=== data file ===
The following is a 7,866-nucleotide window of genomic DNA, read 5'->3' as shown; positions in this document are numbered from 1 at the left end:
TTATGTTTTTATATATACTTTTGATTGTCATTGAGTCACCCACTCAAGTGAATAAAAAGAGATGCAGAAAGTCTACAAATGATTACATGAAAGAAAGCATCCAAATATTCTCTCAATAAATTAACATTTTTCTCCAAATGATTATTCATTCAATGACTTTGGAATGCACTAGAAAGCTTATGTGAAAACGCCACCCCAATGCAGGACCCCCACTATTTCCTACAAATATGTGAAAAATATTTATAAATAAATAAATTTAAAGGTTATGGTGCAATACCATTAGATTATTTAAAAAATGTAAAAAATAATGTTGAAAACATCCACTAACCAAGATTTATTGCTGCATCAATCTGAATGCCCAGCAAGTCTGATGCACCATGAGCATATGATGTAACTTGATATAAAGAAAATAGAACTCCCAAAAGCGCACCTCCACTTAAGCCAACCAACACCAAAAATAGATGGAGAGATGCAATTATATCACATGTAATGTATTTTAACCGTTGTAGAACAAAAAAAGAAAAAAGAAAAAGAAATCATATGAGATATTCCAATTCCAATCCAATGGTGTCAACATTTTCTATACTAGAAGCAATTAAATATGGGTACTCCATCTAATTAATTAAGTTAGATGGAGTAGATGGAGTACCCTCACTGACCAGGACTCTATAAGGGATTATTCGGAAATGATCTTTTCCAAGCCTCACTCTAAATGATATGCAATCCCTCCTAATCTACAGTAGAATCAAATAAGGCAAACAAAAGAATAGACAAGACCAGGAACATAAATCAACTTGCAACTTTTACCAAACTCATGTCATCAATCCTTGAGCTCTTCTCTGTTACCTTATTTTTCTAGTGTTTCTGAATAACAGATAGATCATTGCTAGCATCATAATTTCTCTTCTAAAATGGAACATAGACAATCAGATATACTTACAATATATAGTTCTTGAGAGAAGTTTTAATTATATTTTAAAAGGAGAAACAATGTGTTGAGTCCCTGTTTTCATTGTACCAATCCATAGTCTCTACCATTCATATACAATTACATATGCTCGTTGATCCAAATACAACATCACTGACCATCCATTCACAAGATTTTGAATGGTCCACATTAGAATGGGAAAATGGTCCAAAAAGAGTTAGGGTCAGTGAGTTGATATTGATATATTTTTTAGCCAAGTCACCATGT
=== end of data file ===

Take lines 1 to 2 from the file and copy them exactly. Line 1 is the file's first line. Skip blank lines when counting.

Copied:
The following is a 7,866-nucleotide window of genomic DNA, read 5'->3' as shown; positions in this document are numbered from 1 at the left end:
TTATGTTTTTATATATACTTTTGATTGTCATTGAGTCACCCACTCAAGTGAATAAAAAGAGATGCAGAAAGTCTACAAATGATTACATGAAAGAAAGCATCCAAATATTCTCTCAATAAATTAACATTTTTCTCCAAATGATTATTCATTCAATGACTTTGGAATGCACTAGAAAGCTTATGTGAAAACGCCACCCCAATGCAGGACCCCCACTATTTCCTACAAATATGTGAAAAATATTTATAAATAAATAAATTTAAAGGTTATGGTGCAATACCATTAGATTATTTAAAAAATGTAAAAAATAATGTTGAAAACATCCACTAACCAAGATTTATTGCTGCATCAATCTGAATGCCCAGCAAGTCTGATGCACCATGAGCATATGATGTAACTTGATATAAAGAAAATAGAACTCCCAAAAGCGCACCTCCACTTAAGCCAACCAACACCAAAAATAGATGGAGAGATGCAATTATATCACATGTAATGTATTTTAACCGTTGTAGAACAAAAAAAGAAAAAAGAAAAAGAAATCATATGAGATATTCCAATTCCAATCCAATGGTGTCAACATTTTCTATACTAGAAGCAATTAAATATGGGTACTCCATCTAATTAATTAAGTTAGATGGAGTAGATGGAGTACCCTCACTGACCAGGACTCTATAAGGGATTATTCGGAAATGATCTTTTCCAAGCCTCACTCTAAATGATATGCAATCCCTCCTAATCTACAGTAGAATCAAATAAGGCAAACAAAAGAATAGACAAGACCAGGAACATAAATCAACTTGCAACTTTTACCAAACTCATGTCATCAATCCTTGAGCTCTTCTCTGTTACCTTATTTTTCTAGTGTTTCTGAATAACAGATAGATCATTGCTAGCATCATAATTTCTCTTCTAAAATGGAACATAGACAATCAGATATACTTACAATATATAGTTCTTGAGAGAAGTTTTAATTATATTTTAAAAGGAGAAACAATGTGTTGAGTCCCTGTTTTCATTGTACCAATCCATAGTCTCTACCATTCATATACAATTACATATGCTCGTTGATCCAAATACAACATCACTGACCATCCATTCACAAGATTTTGAATGGTCCACATTAGAATGGGAAAATGGTCCAAAAAGAGTTAGGGTCAGTGAGTTGATATTGATATATTTTTTAGCCAAGTCACCATGT